Missouri's Bicycle and Pedestrian Laws

 

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Missouri Law Summaries
You may copy, print, distribute, and otherwise use all of the below summaries freely and without restriction:
  • Text of Missouri bicycle laws--print, cut in half, fold, and you have a   small copy of the full text of Missouri bicycle-related laws. Many bicyclists carry a copy at all times. It useful for showing police and other officials--or even handing out to motorists or other bicyclists.
  • Text of Missouri pedestrian laws--print, cut in half, fold, and you have a small copy of the full text of Missouri laws relating to pedestrians.
  • Pedestrian Tips/Pedestrian Laws--safety tips for motorists and pedestrians, and the text of Missouri laws relating to pedestrians.
  • Bicycle Tips/Bicycle Laws--safety tips for bicyclists and the text of Missouri laws related to bicycling.
  • The Driver's Guide to Bicycling--summary of Missouri laws and the passages from the Missouri Driver Guide, explaining how the law requires drivers to share the road with bicyclists.

MoBikeFed prepared the following summary for use in the Motorist Contact Letter:

  • A one-page Summary of Missouri Bicycle Laws and the Missouri Driver Guide for Motorists and Bicyclists.
Statements from Missouri Driver Guide
The Missouri Driver Guide has a a good deal of helpful information.  Chapter 7 of the Drive Guide is entitled "Sharing the Road" and includes summaries of Missouri law for motorists, pedestrians, and bicyclists. Some excerpts from this chapter:

For Motorists:

  • Motorcyclists and bicyclists change speed and lane position when encountering bad road conditions, such as manhole covers, diagonal railroad tracks, road debris or in strong winds. Be ready to react.
  • When you are passing, give motorcycles a full lane width. If possible, give a full lane to bicycles and mopeds, too. Do not squeeze past these road users. The bicycle is generally a slower moving vehicle and this may require you to slow down. Wait for a clear stretch of road before passing a cyclist in a lane too narrow to share.
  • If you are following a bicyclist and need to make a right turn, you must yield to the cyclist. It is often safer to slow down and remain behind the cyclist until you are able to turn.
  • Cyclists often travel at surprisingly fast speeds. If you need to make a left turn, yield to oncoming bicyclists unless you are absolutely sure you can make the turn before the cyclist reaches the intersection.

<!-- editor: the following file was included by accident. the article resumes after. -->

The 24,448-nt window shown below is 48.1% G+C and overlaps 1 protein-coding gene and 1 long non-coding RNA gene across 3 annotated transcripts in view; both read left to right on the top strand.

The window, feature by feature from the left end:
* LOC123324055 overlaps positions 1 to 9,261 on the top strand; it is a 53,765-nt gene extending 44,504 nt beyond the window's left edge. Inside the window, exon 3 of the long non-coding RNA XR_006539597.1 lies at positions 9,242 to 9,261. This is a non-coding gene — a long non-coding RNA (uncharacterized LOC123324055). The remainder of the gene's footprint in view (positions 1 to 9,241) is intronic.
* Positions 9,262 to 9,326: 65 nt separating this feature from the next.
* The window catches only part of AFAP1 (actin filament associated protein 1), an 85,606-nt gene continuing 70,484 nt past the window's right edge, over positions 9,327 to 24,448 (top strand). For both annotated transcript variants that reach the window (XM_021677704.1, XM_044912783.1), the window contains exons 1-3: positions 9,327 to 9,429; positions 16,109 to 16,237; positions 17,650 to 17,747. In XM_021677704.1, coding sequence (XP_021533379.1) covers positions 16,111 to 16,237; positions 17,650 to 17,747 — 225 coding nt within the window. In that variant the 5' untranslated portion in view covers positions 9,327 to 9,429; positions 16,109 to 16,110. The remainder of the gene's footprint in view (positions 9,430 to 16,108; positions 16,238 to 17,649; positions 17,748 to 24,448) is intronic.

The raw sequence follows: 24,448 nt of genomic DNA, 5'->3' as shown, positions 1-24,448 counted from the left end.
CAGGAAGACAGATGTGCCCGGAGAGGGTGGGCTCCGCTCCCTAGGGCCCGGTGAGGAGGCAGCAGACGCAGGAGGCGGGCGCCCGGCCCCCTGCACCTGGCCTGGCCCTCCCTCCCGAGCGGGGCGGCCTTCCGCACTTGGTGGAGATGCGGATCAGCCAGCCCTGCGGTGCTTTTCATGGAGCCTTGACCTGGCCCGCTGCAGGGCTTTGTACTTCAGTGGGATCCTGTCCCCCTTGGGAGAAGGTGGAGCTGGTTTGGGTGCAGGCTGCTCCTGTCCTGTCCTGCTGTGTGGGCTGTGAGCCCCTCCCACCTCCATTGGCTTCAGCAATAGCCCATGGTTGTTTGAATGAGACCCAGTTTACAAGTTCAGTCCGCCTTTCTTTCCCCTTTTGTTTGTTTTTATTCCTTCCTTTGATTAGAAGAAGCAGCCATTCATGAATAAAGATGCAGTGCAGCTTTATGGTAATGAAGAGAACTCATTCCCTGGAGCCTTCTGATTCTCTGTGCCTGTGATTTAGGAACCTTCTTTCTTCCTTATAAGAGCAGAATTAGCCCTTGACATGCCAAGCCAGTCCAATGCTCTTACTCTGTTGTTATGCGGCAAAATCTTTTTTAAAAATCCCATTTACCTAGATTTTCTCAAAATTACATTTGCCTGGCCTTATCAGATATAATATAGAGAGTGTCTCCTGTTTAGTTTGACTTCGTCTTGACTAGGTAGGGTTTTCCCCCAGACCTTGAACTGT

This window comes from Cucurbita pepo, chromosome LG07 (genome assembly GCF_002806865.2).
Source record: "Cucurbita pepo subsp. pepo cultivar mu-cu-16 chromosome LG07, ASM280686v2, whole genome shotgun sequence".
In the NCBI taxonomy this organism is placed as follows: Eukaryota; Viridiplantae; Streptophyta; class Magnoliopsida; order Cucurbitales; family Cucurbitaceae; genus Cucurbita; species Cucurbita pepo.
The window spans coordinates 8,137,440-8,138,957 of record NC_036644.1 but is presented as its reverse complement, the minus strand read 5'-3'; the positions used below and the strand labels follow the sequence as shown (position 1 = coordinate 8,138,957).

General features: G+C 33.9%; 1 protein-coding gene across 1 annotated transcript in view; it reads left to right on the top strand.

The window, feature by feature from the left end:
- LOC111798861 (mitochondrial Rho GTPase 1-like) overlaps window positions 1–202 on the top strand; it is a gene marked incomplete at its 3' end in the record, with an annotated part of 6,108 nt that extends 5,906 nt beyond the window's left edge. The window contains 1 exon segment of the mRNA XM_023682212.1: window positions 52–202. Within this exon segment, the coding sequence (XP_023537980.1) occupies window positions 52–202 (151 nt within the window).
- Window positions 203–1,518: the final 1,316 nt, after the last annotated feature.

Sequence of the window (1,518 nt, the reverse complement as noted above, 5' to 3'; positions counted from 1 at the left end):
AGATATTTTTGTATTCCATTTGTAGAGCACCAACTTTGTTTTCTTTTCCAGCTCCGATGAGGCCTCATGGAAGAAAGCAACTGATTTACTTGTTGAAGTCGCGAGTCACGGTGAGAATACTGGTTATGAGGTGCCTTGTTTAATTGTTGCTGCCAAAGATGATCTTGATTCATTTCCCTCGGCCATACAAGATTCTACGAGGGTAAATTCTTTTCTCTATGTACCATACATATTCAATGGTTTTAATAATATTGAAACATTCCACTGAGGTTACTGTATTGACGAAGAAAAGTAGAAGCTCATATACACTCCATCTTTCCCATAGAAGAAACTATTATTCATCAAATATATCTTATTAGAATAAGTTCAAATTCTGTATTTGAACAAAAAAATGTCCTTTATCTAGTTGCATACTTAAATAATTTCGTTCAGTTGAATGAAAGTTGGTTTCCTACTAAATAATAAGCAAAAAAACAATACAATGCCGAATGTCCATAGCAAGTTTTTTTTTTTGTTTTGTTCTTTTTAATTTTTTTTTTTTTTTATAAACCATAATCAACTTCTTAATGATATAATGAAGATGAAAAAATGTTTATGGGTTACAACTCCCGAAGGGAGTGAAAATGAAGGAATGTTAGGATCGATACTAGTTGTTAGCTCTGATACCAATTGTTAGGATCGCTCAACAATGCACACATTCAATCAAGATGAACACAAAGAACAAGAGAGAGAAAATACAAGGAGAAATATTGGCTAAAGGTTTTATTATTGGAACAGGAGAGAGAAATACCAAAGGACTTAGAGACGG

• Motorcyclists and bicyclists change speed and lane position when encountering bad road conditions, such as manhole covers, diagonal railroad tracks, road debris or in strong winds. Be ready to react.
  • Check for passing bicyclists before opening your car door into a traffic lane or bicycle lane.
  • A bicycle lane is a portion of a roadway designated by striping for use by bicycles. You may cross a bicycle lane when turning or when entering or leaving the roadway. You must yield to bicyclists in a bicycle lane.
For Bicyclists:
On public streets and highways, you have the same rights and responsibilities as a motor vehicle operator. Always ride with traffic, never against it. When operating at less than the posted speed or traffic flow, generally ride as near to the right side of the roadway as safe. The right edge of the road often has hazards like ditches, gutters, sand, gravel shoulders, and so on. Leave space between yourself and these hazards as needed for safety.

You may move more toward the middle or left of the lane or roadway, as appropriate:

  • when making a left turn,
  • when avoiding hazards,
  • when the lane is too narrow to share with another vehicle, and
  • when there is a right-turn-only lane and you are going straight.
Always check traffic and signal before changing lanes or changing your position within a lane. On a one-way street, bicyclists may also choose to ride as far left as is safe.

The law does not allow you to ride a moped on any part of the federal interstate highway system.

Safety Tips for Moped and Bicycle Riders:

  1. The law does not require you to wear a helmet. However, wearing a safety-certified helmet can prevent serious head injuries or death.
  2. Be sure your bike is in safe condition and has all the equipment required by law.
  3. Make sure motorists see you. Wear bright colored clothes and stay out of a vehicle’s blind spots. Use proper lights and reflectors when riding after dark.
  4. Make sure you signal before you slow down, change lanes or turn. Before merging, changing lanes or turning, scan behind and in front to ensure that it is safe to make this maneuver. Do so in plenty of time and in cooperation with other drivers who will be affected by your move. If it is not safe, continue on a straight course and scan repeatedly and only move once it is safe. In conditions of heavy traffic, less proficient bicyclists may find it easier to wait near the curb for a safe gap to appear.